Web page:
GMOs already have been shown to reduce pesticide use, increase crop yields, and boost farmer income in both developing and developed nations, which may help move the planet toward a more sustainable food system.
Furthermore, the genetic addition of certain micronutrients to staple crops, as with the addition of beta-carotene to "golden" rice, has helped address some issues of malnutrition.
And with climate change creating more severe storms and unpredictable weather patterns, gene modification may offer an added layer of heartiness to plants to manage extreme weather.
For example: Ronald’s lab and their collaborators have used marker-assisted breeding, to “develop gene markers that can survive floods as the climate changes.”
Sometimes, GMOs can even save a crop. The papaya once was threatened by extinction by the papaya ringspot virus. Fortunately, a plant geneticist from Cornell University was able to insert a gene modification that made the crop resistant to the devastating disease, thereby essentially saving the papaya industry and allowing consumers worldwide to enjoy this popular vitamin C-rich fruit.
And although not currently allowed in organic farming, some believe GMO seeds could offer a benefit to the organic industry, as well.
Could GMOs have a place in organic farming?
As with conventional crops, using GMOs in organic farming could improve yields of organic (and conventional for that matter) crops, and deliver fewer heavily pesticide-raised foods to the market.
“I think that if genetically engineered traits were allowed in organic farming, there could be could be a lot of benefits, because there are pests that are difficult to control (by organic methods)," Adamchak says.
Pests are an issue for all farmers, but a particular challenge for organic farmers, who are unable to use many pest-resistant pesticides on their crops. With climate change increasing the burden of invasive species and pathogens, a gene modification that could improve pest-resistance could lead to higher yields of organic crops, a win-win for consumers and farmers alike (as long as those extra crops don’t go to waste, of course).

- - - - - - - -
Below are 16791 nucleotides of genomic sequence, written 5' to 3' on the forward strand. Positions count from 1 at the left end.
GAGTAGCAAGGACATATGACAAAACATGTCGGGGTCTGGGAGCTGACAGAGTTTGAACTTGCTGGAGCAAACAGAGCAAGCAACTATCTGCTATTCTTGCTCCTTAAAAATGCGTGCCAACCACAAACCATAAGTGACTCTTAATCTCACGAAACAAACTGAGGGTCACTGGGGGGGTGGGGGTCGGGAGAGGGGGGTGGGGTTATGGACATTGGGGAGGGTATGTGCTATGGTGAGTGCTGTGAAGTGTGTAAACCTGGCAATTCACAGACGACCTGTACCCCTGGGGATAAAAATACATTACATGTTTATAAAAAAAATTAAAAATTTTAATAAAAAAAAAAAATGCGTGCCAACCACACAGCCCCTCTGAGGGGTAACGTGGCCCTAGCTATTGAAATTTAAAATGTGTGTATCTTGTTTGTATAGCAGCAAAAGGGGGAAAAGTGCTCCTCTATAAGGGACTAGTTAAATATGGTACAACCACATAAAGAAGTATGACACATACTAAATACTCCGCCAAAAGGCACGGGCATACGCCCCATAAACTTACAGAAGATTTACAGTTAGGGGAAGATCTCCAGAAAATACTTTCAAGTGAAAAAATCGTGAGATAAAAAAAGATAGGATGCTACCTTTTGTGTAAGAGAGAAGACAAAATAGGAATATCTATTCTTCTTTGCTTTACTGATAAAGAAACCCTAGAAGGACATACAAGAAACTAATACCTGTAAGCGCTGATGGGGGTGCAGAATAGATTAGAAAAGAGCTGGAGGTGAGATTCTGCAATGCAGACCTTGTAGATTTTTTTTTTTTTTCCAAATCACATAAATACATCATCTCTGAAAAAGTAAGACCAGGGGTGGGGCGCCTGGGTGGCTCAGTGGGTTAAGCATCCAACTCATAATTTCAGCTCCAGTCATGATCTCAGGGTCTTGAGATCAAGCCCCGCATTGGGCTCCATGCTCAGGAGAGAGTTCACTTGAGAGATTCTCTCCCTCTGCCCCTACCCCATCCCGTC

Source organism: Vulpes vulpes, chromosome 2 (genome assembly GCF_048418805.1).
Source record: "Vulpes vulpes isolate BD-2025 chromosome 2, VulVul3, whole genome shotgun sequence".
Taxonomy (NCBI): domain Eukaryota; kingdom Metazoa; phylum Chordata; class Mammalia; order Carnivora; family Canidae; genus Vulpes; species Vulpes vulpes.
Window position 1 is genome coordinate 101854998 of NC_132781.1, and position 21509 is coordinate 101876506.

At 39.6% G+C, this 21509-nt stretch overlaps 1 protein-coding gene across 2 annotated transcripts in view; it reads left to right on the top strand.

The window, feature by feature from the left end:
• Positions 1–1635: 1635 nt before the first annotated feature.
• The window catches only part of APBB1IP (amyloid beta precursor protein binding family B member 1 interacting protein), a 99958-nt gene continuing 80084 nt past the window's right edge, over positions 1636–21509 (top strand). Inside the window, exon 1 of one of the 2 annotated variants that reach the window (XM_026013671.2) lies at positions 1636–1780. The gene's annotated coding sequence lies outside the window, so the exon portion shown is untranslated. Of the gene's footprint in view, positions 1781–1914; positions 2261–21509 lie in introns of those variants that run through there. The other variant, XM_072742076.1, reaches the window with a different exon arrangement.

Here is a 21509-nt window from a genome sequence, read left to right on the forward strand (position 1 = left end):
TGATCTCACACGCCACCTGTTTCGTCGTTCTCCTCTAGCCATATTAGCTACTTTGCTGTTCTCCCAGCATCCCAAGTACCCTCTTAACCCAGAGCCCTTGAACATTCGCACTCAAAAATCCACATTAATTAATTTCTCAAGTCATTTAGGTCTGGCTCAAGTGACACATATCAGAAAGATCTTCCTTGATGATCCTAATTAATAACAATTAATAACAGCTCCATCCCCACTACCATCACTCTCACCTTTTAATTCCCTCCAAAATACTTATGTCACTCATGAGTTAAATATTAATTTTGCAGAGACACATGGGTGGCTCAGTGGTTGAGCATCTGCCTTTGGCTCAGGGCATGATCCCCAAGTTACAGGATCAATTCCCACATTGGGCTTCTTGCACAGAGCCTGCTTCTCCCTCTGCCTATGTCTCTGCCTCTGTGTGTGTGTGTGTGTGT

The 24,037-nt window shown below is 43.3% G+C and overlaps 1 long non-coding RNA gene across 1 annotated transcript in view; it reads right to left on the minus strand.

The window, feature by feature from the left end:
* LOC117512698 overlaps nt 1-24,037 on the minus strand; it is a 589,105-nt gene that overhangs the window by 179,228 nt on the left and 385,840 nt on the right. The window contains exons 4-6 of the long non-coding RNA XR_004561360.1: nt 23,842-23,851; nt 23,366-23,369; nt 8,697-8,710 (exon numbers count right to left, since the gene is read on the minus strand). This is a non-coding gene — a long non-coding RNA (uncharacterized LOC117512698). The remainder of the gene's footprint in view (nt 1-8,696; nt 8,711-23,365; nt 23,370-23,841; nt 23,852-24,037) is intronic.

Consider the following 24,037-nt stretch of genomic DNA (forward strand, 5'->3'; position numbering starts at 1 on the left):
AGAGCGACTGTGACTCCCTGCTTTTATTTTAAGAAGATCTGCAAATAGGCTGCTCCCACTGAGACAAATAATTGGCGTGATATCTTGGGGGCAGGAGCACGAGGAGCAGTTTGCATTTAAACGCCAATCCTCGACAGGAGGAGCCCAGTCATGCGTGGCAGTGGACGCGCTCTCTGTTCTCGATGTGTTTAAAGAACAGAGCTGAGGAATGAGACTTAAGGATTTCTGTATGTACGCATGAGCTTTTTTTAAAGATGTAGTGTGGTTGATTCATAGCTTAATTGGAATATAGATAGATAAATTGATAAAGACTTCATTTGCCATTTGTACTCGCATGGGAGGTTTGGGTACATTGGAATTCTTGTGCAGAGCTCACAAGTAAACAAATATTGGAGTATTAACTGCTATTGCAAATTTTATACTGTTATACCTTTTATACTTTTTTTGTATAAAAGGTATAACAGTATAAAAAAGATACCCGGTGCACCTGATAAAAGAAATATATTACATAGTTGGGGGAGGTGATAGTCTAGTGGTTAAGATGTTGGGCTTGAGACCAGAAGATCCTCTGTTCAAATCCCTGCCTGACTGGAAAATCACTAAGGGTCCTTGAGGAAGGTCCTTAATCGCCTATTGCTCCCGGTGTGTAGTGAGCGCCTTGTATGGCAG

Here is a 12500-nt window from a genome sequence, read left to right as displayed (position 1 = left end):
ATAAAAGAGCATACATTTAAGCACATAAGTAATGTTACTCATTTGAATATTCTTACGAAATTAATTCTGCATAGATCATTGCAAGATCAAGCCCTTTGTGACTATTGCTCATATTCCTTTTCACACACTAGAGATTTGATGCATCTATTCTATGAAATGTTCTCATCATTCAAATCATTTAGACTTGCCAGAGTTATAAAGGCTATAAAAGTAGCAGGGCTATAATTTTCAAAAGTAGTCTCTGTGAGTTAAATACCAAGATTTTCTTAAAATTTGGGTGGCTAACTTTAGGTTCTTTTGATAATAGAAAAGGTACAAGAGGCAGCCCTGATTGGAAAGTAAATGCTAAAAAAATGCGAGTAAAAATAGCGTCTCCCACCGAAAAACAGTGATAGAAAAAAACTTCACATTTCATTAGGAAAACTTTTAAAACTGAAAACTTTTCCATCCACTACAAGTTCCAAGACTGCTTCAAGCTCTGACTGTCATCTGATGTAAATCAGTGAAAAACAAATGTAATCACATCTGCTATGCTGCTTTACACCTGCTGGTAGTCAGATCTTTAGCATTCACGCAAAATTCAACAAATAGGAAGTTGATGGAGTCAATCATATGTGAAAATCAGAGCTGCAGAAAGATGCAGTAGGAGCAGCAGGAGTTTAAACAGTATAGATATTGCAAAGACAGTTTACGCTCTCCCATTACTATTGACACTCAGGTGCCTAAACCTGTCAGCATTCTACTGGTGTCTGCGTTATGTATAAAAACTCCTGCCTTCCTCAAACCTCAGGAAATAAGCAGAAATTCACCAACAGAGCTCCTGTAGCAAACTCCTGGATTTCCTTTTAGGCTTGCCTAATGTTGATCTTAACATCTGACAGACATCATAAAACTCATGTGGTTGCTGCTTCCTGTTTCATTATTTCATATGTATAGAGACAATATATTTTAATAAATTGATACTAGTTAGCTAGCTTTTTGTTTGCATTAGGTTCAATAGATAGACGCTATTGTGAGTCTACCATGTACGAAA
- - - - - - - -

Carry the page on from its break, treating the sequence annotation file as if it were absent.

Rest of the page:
But will the organic farming industry accept GMOs?
Adamchak didn’t seem overly optimistic at the prospect, which could potentially be a missed opportunity for sustainable food systems going forward.
“The bigger issue as an organic grower is how does the attitudes of organic growers affect agriculture as a whole? Because organic agriculture uses only 1% land in the U.S., and 99% is conventionally grown,” Adamchak says.
“So If you want to change that system, if you want to make that system more sustainable, using genetically modified traits that reduce pesticide use, that reduce soil erosion depending on how it’s used, this could make that 99% of agriculture more sustainable — less of an impact on the environment, more profit for growers," he says. "And clearly the attitudes of the organic community have impacted the spread of genetically modified traits and also how they’re perceived by consumers. And I think that’s a problem.”
The farmer-consumer dynamic is challenging: Consumers rely on farmers for food, but farmers must produce things consumers will buy. The difficulty lies in creating a sustainable and trusting system that pleases both sides.
After gathering these nuances about GMOs, I reckoned with what I could do to improve the food system myself. I think the first step, as a scientist and consumer, is to educate oneself about the topic and help spread factual information, which may lessen the fear of GMOs in general.
Furthermore, supporting sustainable food technologies — GMO, gene altering, or otherwise — may help us address the monumental challenge of creating a more sustainable food system for our future.